Nebraskans Want Colorado to Share Cost of Prosecuting Citizens Caught with Marijuana in Nebraska

Wednesday, April 23, 2014

Six states share a border with Colorado, one of the first in the nation to legalize recreational marijuana use, and one of those neighbors, Nebraska, is clamoring for Colorado to help cover the costs of prosecuting Nebraskans caught bringing pot home, where it is not legal.


In western Nebraska, the part of the state closest to Colorado, local law enforcement has noticed an increase marijuana arrests. Police and sheriffs attribute the increase to Nebraskans going over the border and buying pot in Colorado, which sells up to a quarter ounce to out-of-state residents who are 21 or older (Colorado residents can purchase up to a full ounce).


But bringing Colorado marijuana into Nebraska is not allowed under state law. This difference in the two neighboring states’ laws has upset many in Nebraska who argue Colorado should bear some of the legal costs of arresting, prosecuting and jailing Nebraskans who break the law.


Adam Hayward, the sheriff of Deuel County, whose southern border abuts Colorado, wants state lawmakers to do something. But the legislature shows no signs of getting involved, he says.


“I don't know what it will take to get someone to stand up and do something to try to get some of our money back,” Hayward told the Omaha World-Herald.


Nebraska’s attorney general, Jon Bruning, has been non-committal about suing Colorado to recover some law enforcement costs.


Some Colorado lawmakers are sympathetic to Nebraska’s plight. Rep. Amy Stephens introduced a bill that would divert surplus marijuana tax dollars into a grant program to fund the Colorado State Patrol and bordering states’ police agencies to prevent marijuana from leaving the state. “Our neighbors understand it puts a stress on their law enforcement,”' Stephens told a state House committee. “I think it only fair to work with other states to do this.”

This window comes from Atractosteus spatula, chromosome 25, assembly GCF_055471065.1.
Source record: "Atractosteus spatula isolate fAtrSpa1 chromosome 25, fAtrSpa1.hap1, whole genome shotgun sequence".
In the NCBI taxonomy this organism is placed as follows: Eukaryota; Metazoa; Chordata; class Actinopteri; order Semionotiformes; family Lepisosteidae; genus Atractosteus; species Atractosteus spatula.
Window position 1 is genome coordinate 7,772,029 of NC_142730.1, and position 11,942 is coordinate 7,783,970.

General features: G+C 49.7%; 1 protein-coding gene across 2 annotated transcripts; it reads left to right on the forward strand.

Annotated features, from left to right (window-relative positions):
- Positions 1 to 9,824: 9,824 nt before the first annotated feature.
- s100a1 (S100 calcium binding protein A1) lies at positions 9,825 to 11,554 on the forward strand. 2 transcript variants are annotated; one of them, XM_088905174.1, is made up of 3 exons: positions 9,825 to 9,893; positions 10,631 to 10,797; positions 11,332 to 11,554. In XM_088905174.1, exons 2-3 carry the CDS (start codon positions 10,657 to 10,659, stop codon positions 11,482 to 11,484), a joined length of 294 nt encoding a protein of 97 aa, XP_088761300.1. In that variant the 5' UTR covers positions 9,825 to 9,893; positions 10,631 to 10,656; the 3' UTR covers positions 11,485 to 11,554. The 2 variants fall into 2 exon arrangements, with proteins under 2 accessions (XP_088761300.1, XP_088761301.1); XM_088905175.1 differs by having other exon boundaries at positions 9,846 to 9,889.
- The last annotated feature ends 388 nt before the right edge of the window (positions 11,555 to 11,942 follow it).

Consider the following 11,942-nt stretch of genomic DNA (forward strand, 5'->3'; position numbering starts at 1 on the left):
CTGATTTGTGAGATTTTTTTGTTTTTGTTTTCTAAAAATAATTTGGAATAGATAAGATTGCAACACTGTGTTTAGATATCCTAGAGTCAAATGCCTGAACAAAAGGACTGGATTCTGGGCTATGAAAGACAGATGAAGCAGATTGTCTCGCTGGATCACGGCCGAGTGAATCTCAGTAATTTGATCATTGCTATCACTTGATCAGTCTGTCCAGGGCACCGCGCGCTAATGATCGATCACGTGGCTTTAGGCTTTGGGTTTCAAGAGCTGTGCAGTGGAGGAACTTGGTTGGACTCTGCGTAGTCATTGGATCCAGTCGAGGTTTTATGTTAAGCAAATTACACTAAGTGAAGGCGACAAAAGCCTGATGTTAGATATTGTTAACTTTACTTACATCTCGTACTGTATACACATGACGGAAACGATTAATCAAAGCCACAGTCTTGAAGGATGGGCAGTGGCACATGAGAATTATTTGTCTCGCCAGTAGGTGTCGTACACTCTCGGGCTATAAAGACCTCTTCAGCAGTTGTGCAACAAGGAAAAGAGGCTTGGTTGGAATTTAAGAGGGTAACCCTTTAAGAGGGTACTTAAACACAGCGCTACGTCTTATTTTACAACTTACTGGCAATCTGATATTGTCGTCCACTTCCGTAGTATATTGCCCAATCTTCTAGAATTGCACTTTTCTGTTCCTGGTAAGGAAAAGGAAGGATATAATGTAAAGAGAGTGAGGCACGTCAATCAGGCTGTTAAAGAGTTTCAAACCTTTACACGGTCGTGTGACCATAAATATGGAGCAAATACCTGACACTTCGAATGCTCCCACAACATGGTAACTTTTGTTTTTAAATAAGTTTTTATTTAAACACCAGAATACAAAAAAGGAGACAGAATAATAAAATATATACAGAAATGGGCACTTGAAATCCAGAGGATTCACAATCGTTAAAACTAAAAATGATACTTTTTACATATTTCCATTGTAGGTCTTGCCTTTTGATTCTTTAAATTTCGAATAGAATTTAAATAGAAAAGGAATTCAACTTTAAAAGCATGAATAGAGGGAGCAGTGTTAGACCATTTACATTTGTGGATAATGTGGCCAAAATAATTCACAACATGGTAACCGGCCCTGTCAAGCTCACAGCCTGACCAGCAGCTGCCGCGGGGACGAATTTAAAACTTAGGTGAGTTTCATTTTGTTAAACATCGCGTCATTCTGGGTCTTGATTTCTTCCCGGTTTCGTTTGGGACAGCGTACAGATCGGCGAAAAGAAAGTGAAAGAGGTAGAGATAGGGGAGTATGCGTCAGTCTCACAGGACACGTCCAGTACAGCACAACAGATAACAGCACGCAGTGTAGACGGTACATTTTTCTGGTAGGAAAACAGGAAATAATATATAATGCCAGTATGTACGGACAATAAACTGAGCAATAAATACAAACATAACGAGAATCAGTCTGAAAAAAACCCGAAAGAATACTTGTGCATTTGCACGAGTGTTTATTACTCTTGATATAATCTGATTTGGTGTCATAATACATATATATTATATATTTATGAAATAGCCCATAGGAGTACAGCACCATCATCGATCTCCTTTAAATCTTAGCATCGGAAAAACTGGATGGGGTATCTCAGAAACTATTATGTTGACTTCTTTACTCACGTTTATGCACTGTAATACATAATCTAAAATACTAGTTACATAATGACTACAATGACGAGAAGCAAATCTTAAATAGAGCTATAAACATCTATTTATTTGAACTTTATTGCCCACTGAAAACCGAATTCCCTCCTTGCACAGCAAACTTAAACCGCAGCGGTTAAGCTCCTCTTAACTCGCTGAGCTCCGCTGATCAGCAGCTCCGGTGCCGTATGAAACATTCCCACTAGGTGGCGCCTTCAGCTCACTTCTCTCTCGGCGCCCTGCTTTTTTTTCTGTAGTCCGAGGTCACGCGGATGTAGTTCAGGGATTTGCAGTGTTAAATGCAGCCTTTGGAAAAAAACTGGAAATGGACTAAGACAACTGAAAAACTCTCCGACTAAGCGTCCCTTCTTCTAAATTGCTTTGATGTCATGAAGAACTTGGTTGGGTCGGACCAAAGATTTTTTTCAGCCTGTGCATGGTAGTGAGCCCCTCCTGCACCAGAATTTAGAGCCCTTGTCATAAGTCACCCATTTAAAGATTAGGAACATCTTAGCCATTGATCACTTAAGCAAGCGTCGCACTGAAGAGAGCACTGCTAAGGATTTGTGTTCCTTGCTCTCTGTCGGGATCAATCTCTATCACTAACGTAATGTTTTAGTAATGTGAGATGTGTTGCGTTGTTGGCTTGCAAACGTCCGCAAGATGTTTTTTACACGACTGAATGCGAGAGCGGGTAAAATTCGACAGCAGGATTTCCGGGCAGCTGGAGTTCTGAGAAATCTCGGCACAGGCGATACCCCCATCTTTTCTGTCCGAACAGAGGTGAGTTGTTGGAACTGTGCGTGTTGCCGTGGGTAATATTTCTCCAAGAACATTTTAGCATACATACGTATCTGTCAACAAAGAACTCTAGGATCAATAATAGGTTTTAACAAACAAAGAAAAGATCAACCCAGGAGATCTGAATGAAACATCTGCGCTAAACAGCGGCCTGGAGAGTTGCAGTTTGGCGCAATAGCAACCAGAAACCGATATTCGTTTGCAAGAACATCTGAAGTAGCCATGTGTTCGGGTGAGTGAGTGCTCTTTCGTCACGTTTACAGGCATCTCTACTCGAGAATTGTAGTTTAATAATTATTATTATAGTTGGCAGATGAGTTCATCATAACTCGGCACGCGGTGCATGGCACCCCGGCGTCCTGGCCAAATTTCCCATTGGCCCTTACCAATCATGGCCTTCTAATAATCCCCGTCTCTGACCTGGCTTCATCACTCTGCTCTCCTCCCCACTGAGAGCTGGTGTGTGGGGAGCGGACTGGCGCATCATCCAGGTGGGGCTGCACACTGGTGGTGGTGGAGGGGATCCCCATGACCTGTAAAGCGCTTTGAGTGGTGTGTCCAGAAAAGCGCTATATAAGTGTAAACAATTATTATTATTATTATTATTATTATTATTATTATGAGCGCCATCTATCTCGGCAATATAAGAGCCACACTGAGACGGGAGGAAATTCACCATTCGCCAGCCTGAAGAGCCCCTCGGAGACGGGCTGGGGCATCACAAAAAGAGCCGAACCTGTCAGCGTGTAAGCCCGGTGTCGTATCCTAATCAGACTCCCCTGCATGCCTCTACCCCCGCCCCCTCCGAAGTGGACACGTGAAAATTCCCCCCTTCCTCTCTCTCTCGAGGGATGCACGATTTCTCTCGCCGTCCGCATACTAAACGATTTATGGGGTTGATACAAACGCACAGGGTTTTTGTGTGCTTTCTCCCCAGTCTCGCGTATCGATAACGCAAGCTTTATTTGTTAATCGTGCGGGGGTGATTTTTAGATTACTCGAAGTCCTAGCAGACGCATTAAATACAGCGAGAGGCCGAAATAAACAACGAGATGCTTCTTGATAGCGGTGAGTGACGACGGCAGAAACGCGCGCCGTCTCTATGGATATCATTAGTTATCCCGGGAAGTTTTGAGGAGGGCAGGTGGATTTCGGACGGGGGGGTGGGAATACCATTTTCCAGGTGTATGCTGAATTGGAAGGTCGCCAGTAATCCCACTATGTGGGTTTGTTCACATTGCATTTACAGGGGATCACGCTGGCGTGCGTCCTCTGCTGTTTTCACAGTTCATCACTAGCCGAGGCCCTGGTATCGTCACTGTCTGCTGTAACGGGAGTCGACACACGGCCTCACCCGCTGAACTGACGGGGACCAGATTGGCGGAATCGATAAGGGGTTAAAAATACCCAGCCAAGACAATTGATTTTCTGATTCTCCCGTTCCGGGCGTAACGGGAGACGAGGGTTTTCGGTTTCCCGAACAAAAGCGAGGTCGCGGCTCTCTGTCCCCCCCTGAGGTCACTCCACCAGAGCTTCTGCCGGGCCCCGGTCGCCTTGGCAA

Law enforcement officials both inside and outside of Colorado have not been supportive of the legislation. Perhaps one reason is that, other than Nebraska, Colorado’s other five neighboring states (Kansas, Oklahoma, New Mexico, Utah and Wyoming) have not reported an upswing in marijuana busts.


“I've heard people saying it's becoming an epidemic, and it's certainly not,” Captain Scott Harrington of the Kansas Highway Patrol, whose troopers patrol the eastern boundary of Colorado, told USA Today. “It’s status quo. We’re just not seeing something that turns our heads.”

-Noel Brinkerhoff


To Learn More:

Nebraska on Its Own with Drug Enforcement Costs Tied to Colorado Pot Sales (by David Hendee, Omaha World-Herald)

Patrolling for Pot Traffic on Colorado's Fringes (by Trevor Hughes, USA Today)

Colorado High On Marijuana Revenue—Billion-Dollar Industry To Bring State More Than $100 Million In Annual Taxes (by Steve Straehley, AllGov)


anonamouse 10 years ago
What next? Will we see abortion-permissive states sue abortion-restrictive states over the social welfare costs of unwanted children whose families move across a state line? .... At any rate, I suggest Colorado countersue Nebraska for maintaining prohibition and thus continuing to create a criminal class out of non-criminals, some of whom unfortunately will become real criminals after learning in prison how to prey on their communities when they are released, unless Nebraska agrees to prevent such persons from ever traveling to Colorado.
Inciteful 10 years ago
Practically speaking, Colorado should not plan future spending based on what may be temporary windfall tax revenue because it is the first to legalize the sale and use of cannabis. Instead of crying, "foul," Nebraska should decriminalize, if not legalize, cannabis. This solves the problem for Nebraska and keeps Colorado from over-extending funding commitments.

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